Queen Elizabeth II: New Mayor in Victoria, Canada Refuses to Swear Oath to Queen

December 10, 2014 Updated: July 18, 2015

The newly elected mayor of Victoria, Canada has stirred discussion by refusing to swear an oath to Queen Elizabeth II.

“Today I affirmed an oath to serve my community with integrity. This is what today should be about,” said Lisa Helps recently via Twitter.

Helps emphasized in her comments following her inauguration that she pledged to serve the people of Victoria, and left out the Queen’s name partly as a gesture to the local indigenous peoples.

“I have nothing against the Queen, but I do strongly support our Songhees and Esquimalt nations,” said Helps after the meeting. “This is their territory, and if there’s anything to emphasize, it’s that.”

Five of the city’s nine-member council also broke tradition. 

“I know that imperialism by Britain and other European states has caused tremendous suffering and dislocation for indigenous people, here on Vancouver Island and around the world, including the families of many friends,” said one councilor, Ben Isitt, in a blog post. 

“The impacts of the ongoing processes of imperialism and colonization continue to hold back our communities. This is not an indictment of Elizabeth II as an individual, but of the system her family currently symbolizes.”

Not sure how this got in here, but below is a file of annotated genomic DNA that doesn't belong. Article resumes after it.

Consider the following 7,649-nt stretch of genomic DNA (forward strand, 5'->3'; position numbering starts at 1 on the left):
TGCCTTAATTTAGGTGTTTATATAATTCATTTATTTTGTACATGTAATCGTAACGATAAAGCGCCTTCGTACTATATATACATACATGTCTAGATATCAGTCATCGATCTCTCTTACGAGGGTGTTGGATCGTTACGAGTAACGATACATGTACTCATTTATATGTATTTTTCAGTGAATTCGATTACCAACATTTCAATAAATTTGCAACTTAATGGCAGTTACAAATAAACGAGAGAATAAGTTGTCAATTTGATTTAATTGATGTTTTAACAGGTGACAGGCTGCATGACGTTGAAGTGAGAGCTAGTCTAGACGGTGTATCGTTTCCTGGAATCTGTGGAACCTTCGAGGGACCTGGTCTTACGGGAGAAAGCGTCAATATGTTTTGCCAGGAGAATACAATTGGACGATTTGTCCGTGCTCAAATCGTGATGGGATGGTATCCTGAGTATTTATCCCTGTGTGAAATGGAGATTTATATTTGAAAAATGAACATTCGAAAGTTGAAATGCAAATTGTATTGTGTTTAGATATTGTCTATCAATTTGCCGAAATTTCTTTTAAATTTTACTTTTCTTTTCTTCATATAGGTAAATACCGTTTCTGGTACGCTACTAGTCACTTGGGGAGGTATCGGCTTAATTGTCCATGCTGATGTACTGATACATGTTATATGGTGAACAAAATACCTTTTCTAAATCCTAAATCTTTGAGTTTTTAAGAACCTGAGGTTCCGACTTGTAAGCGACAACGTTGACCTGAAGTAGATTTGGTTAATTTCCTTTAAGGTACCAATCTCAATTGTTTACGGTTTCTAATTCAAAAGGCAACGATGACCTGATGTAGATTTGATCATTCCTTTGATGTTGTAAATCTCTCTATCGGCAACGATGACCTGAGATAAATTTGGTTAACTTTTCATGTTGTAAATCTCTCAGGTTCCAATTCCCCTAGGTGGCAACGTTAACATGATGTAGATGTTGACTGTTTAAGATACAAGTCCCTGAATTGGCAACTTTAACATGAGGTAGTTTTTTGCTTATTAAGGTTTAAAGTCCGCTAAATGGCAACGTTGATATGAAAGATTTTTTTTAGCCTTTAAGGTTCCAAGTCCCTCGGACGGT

The decisions have spurred discussion on the matter, including backlash from the Monarchist League of Canada.

(Lisa Helps)
(Lisa Helps)

 

Bruce Hallsor, representing the league, said members of the league wouldn’t have voted for Helps if they’d known she would refuse the oath. Helps only won by 89 votes.

“I’m pretty sure there’s more than 89 monarchists who voted for Lisa Helps who would not have voted for her if she had been upfront about our recent position,” Hallsor told Global B.C.

There are varying requirements for pledging an oath to the Queen across Canada for elected officials, although new citizens are all required to take the oath. 

Thee immigrants challenged the oath this year, but it was rejected because the Ontario Court of Appeal ruled any Canadian oath is technically an oath to the Queen. 

“Because the Queen remains the head of our government, any oath that commits the would-be citizen to the principles of Canada’s government is implicitly an oath to the Queen,” wrote Justice Karen Weiler.

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